Skip Navigation

 

end of KET nav
About the Series | Host Dave Shuffett | Paw Pals | Contact/DVD Info
Contents:
Program 809

Simple Pleasures and Hidden Treasures
Season 8 Menu

Eastern/Southeastern Kentucky

For more information:
Cumberland Falls State Resort Park, 7351 Highway 90, Corbin, KY 40701-8814, (606) 528-4121, reservations (800) 325-0063
• Fleming County Chamber of Commerce, (606) 845-1223
Mark Sohn grilling tips and bio from StarChefs.com
Lost Squadron history from the P-38 National Association and Museum
• Stanton Ranger District, Daniel Boone National Forest, 705 W. College Ave., Stanton, KY 40380, (606) 663-2852


Part 1: Eastern and Southeastern Kentucky

This special expanded Kentucky Life “road show,” which premiered in March 2002, takes not one scenic highway, but a series of back roads, seeking out people, places, and traditions that help make the state such a special place to live. The program is divided into four segments, traveling roughly east to west across Kentucky.

Cumberland Falls, in Whitley County, is one of the largest waterfalls in the Southeast and the home of the “moonbow.” Kentucky Life previously visited the falls, and the hiking trails in the park around them, in Program 401. To get to the park, take I-75 south to U.S. 25 W to KY 90.

The Goddard Covered Bridge (right) is one of the last Kentucky covered bridges still in use. It’s in Fleming County, which was designated “the covered bridge capital of Kentucky” by the 1998 General Assembly. The very first edition of Kentucky Life, Program 101, visited several other examples of these nostalgic structures.

Mark Sohn of Pikeville is a professor of educational psychology at Pikeville College and a chef of some renown. He studied cooking in Paris, has hosted his own how-to television series, is the author of a cookbook, and teaches workshops. But his culinary creations are more “home cuisine” than haute cuisine: Both the TV show and the book, Southern Country Cooking, focus on Appalachian and rural specialties like soup beans, cornbread, stack cakes, and barbecue. Host Dave Shuffett gets a taste of a few of these comforting dishes during our visit.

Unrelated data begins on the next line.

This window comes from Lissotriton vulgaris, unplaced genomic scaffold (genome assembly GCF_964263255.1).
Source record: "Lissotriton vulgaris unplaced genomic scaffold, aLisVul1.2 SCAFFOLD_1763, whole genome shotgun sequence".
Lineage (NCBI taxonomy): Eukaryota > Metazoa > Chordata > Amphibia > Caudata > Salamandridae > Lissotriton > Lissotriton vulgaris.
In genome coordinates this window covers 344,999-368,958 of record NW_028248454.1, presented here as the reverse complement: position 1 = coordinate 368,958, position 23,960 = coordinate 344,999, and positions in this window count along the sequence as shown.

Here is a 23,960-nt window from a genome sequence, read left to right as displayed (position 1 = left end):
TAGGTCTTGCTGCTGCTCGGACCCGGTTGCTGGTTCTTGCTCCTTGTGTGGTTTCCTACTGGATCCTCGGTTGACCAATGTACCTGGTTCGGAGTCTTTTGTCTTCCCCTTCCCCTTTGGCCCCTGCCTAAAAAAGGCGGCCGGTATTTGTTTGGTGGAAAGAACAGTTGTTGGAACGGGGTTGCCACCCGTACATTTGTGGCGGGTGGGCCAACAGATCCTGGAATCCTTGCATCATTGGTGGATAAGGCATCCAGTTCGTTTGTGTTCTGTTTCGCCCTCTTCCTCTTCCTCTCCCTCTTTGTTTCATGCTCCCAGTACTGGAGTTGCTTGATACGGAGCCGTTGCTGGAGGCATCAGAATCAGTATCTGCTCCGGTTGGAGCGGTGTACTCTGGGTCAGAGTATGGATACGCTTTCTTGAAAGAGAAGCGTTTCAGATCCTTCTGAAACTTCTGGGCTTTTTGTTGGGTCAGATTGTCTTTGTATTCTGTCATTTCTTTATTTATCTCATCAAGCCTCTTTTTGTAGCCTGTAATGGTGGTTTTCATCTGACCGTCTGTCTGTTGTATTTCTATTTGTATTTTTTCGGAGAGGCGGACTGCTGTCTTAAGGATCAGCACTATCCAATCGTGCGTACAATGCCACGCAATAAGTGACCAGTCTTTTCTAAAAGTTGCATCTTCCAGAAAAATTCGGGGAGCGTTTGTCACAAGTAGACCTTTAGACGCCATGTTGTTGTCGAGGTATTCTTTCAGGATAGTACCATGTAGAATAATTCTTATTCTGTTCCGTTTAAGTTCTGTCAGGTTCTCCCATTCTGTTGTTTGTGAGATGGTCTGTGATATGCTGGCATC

Glacier Girl is a World War II fighter plane, part of the “Lost Squadron.” On a flight from America to England in July 1942, a squadron of Army Air Force planes had to turn back because of bad weather. With fuel running out, the pilots were forced to land in a remote area of Greenland. They hiked out and were rescued, but the Army never went back for the airplanes. Beginning in the late 1970s, several private expeditions were undertaken to recover some of the planes, which by now were encased in decades’ worth of ice. They all failed—until 1992, when Bell County’s Roy Shoffner and Bob Cardin led a team that rescued a P-38 from 268 feet below the surface of the ice. It took ten years of restoration, but on October 26, 2002, test pilot Steve Hinton took her for a half-hour spin over Bell County. Kentucky Life first visited in 1996 (see Program 310); this update from late 2001 has the crew closing in on their goal of relaunching Glacier Girl.

(Note: Glacier Girl is no longer on display in Middlesboro. After Roy Shoffner’s death, his family reluctantly sold the plane to an aeronautical company based in Texas. She makes occasional appearances at air shows.)